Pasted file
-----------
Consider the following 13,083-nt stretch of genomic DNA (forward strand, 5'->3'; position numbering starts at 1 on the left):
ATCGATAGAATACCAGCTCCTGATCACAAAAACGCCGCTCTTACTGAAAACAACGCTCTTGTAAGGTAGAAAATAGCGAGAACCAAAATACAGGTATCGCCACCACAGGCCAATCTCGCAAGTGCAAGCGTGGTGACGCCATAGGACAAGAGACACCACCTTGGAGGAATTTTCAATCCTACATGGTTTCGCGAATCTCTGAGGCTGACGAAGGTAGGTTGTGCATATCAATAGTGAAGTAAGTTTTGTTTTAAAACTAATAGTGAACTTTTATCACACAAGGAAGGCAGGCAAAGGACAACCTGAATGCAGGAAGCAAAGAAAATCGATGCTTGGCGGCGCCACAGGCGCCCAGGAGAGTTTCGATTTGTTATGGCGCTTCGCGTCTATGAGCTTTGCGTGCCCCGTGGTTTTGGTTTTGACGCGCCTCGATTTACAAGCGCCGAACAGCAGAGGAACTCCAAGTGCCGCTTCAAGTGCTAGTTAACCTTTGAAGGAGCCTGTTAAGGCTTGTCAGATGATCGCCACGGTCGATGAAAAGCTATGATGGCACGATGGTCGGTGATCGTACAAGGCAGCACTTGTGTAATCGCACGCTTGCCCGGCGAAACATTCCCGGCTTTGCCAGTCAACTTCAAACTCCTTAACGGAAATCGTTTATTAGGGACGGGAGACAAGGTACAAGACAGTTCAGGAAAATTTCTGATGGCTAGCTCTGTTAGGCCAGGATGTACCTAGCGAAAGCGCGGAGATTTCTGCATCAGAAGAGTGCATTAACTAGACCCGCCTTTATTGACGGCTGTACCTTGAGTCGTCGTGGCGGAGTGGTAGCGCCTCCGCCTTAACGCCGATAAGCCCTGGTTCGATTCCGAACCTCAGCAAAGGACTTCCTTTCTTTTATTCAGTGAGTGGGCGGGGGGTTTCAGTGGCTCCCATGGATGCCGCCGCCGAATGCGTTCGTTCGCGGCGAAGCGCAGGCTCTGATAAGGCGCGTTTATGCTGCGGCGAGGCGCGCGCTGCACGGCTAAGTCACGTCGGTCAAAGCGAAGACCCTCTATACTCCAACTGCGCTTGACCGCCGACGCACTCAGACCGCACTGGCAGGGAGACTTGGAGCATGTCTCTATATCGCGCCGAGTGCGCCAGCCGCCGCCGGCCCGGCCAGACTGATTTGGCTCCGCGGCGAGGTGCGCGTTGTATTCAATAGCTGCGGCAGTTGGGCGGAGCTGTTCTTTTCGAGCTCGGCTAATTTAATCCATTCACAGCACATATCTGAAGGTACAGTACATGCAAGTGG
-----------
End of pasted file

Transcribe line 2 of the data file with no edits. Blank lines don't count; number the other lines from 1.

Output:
ATCGATAGAATACCAGCTCCTGATCACAAAAACGCCGCTCTTACTGAAAACAACGCTCTTGTAAGGTAGAAAATAGCGAGAACCAAAATACAGGTATCGCCACCACAGGCCAATCTCGCAAGTGCAAGCGTGGTGACGCCATAGGACAAGAGACACCACCTTGGAGGAATTTTCAATCCTACATGGTTTCGCGAATCTCTGAGGCTGACGAAGGTAGGTTGTGCATATCAATAGTGAAGTAAGTTTTGTTTTAAAACTAATAGTGAACTTTTATCACACAAGGAAGGCAGGCAAAGGACAACCTGAATGCAGGAAGCAAAGAAAATCGATGCTTGGCGGCGCCACAGGCGCCCAGGAGAGTTTCGATTTGTTATGGCGCTTCGCGTCTATGAGCTTTGCGTGCCCCGTGGTTTTGGTTTTGACGCGCCTCGATTTACAAGCGCCGAACAGCAGAGGAACTCCAAGTGCCGCTTCAAGTGCTAGTTAACCTTTGAAGGAGCCTGTTAAGGCTTGTCAGATGATCGCCACGGTCGATGAAAAGCTATGATGGCACGATGGTCGGTGATCGTACAAGGCAGCACTTGTGTAATCGCACGCTTGCCCGGCGAAACATTCCCGGCTTTGCCAGTCAACTTCAAACTCCTTAACGGAAATCGTTTATTAGGGACGGGAGACAAGGTACAAGACAGTTCAGGAAAATTTCTGATGGCTAGCTCTGTTAGGCCAGGATGTACCTAGCGAAAGCGCGGAGATTTCTGCATCAGAAGAGTGCATTAACTAGACCCGCCTTTATTGACGGCTGTACCTTGAGTCGTCGTGGCGGAGTGGTAGCGCCTCCGCCTTAACGCCGATAAGCCCTGGTTCGATTCCGAACCTCAGCAAAGGACTTCCTTTCTTTTATTCAGTGAGTGGGCGGGGGGTTTCAGTGGCTCCCATGGATGCCGCCGCCGAATGCGTTCGTTCGCGGCGAAGCGCAGGCTCTGATAAGGCGCGTTTATGCTGCGGCGAGGCGCGCGCTGCACGGCTAAGTCACGTCGGTCAAAGCGAAGACCCTCTATACTCCAACTGCGCTTGACCGCCGACGCACTCAGACCGCACTGGCAGGGAGACTTGGAGCATGTCTCTATATCGCGCCGAGTGCGCCAGCCGCCGCCGGCCCGGCCAGACTGATTTGGCTCCGCGGCGAGGTGCGCGTTGTATTCAATAGCTGCGGCAGTTGGGCGGAGCTGTTCTTTTCGAGCTCGGCTAATTTAATCCATTCACAGCACATATCTGAAGGTACAGTACATGCAAGTGG